‘After that outrage on her virginity, plaintiff asked Bunag, Jr. once more to allow her to go home but the latter would not consent and stated that he would only let her goafter they were married as he intended to marry her, so much so that she promised not to make any scandaland to marry him. Thereafter, they took a taxi together after the car that they used had already gone, and proceeded to the house of Juana de Leon, Bunag, Jr.'s grandmother in Pamplona, Las Piñas, Metro Manila where they arrived at 9:30 o'clock in the evening (t.s.n., p. 26, Nov. 5, 1974). At about ten (10) o'clock that same evening, defendant Conrado Bunag, Sr., father of Bunag, Jr. arrived and assured plaintiff that the following day which was a Monday, she and Bunag, Jr. would go to Bacoor, to apply for a marriage license, which they did. They filed their applications for marriage license (Exhibits 'A' and 'C') and after that plaintiff and defendant Bunag, Jr. returned to the house of Juana de Leon and lived there as husband and wife from September 8, 1973 to September 29, 1973.

‘On September 29, 1973 defendant Bunag, Jr. left and never returned, humiliating plaintiff and compelled her to go back to her parents on October 3, 1973. Plaintiff was ashamed when she went home and could not sleep and eat because of the deception done against her by defendants-appellants (t.s.n., p. 35, Nov. 5, 1974).

'The testimony of plaintiff was corroborated in toto by her uncle, Vivencio Bansagan who declared that on September 8, 1973 when plaintiff failed to arrive home at 9:00 o'clock in the evening, his sister who is the mother of plaintiff asked him to look for her but his efforts proved futile, and he told his sister that plaintiff might have married (baka nag-asawa, t.s.n., pp. 5-6, March 18, 1976). However, in the afternoon of the next day (Sunday), his sister told him that Francisco Cabrera, accompanied by barrio captain Jacinto Manalili of Ligas, Bacoor, Cavite, informed her that plaintiff and Bunag, Jr. were in Cabrera's house, so that her sister requested him to go and see the plaintiff, which he did, and at the house of Mrs. Juana de Leon in Pamplona, Las Piñas, Metro Manila he met defendant Conrado Bunag, Sr., who told him, 'Pare, the children are here already. Let us settle the matter and have them married'.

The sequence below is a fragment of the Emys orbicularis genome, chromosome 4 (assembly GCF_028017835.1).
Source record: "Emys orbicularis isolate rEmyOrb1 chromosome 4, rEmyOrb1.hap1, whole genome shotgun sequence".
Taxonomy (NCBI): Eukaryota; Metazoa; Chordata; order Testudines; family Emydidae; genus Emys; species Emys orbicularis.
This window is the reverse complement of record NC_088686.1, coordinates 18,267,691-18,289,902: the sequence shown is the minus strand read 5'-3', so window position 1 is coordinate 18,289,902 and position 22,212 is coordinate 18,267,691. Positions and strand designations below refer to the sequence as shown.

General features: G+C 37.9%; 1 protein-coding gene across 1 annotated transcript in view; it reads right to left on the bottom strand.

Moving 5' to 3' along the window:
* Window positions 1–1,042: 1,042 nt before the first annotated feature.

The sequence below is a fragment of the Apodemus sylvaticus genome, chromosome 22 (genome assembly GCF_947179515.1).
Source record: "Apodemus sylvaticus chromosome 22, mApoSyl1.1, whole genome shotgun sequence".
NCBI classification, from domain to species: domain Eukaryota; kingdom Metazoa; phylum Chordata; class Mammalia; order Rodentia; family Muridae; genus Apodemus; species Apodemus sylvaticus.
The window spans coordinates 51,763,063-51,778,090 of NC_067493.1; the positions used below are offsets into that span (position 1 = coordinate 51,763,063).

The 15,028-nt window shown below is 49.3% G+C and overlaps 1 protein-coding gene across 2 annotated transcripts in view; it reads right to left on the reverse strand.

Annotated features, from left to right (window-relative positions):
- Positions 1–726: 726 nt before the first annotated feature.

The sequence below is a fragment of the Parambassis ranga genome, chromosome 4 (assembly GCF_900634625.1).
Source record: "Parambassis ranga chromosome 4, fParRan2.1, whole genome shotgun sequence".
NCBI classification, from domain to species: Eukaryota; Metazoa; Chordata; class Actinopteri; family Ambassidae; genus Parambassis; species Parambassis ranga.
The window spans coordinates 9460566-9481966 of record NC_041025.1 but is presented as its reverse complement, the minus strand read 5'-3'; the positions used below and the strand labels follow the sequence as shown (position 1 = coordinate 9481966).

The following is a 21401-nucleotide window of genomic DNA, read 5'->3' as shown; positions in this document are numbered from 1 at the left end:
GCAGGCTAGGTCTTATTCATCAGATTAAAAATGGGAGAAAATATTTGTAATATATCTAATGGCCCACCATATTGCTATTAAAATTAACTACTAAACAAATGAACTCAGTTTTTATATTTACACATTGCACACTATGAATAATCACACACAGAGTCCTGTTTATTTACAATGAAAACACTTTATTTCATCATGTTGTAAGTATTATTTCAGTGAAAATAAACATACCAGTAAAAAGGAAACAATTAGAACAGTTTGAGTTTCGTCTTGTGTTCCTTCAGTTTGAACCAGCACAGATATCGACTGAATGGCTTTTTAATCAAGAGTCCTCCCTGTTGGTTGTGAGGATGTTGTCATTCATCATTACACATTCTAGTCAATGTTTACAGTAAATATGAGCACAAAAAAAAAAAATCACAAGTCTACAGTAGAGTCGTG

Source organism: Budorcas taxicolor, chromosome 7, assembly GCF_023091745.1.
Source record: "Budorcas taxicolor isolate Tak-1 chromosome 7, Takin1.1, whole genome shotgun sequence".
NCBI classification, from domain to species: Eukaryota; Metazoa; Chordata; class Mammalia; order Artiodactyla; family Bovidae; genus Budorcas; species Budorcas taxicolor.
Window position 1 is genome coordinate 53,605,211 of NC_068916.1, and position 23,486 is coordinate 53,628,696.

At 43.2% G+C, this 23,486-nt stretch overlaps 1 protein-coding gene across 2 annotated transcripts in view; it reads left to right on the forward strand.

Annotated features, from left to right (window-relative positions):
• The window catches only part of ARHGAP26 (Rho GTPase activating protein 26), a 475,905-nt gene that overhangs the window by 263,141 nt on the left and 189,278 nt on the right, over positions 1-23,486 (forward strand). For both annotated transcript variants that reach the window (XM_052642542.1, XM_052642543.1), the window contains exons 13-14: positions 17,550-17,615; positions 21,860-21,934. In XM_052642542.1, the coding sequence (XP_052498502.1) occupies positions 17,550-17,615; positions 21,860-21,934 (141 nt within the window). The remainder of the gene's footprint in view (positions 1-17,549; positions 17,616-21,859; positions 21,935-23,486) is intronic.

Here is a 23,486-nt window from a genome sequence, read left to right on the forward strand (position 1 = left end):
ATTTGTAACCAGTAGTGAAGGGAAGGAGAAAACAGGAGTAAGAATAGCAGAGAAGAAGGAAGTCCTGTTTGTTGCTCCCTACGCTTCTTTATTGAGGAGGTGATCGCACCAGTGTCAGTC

'He conferred with plaintiff who told him that as she had already lost her honor, she would bear her sufferings as Boy Bunag, Jr. and his father promised they would be married.'

“Defendants-appellants, on the other hand, deny that defendant-appellant Conrado Bunag, Jr. abducted and raped plaintiff-appellant on September 8, 1973. On the contrary, plaintiff-appellant and defendant-appellant Bunag, Jr. eloped on that date because of the opposition of the latter's father to their relationship.
"Defendants-appellants claim that defendant-appellant Bunag, Jr. and plaintiff-appellant had earlier made plans to elope and get married, and this fact was known to their friends, among them, Architect Chito Rodriguez. The couple made good their plans to elope on the afternoon of September 8, 1973, when defendants-appellant Bunag, Jr., accompanied by his friend Guillermo Ramos, Jr., met plaintiff-appellant and her officemate named Lydia in the vicinity of the San Juan de Dios Hospital. The foursome then proceeded to (the) aforesaid hospital's canteen where they had some snacks. Later, Guillermo Ramos, Jr. took Lydia to Quirino Avenue where she could get a ride home, thereby leaving the defendant-appellant Bunag, Jr. and plaintiff-appellant alone. According to defendant-appellant Bunag, Jr., after Guillermo Ramos, Jr., and Lydia left, he and plaintiff-appellant took a taxi to the Golden Gate and Flamingo Hotels where they tried to get a room, but these were full. They finally got a room at the Holiday Hotel, where defendant-appellant registered using his real name and residence certificate number. Three hours later, the couple checked out of the hotel and proceeded to the house of Juana de Leon at Pamplona, Las Piñas, where they stayed until September 19, 1973. Defendant-appellant claims that bitter disagreements with plaintiff-appellant over money and the threats made to his life prompted him to break off their plan to get married.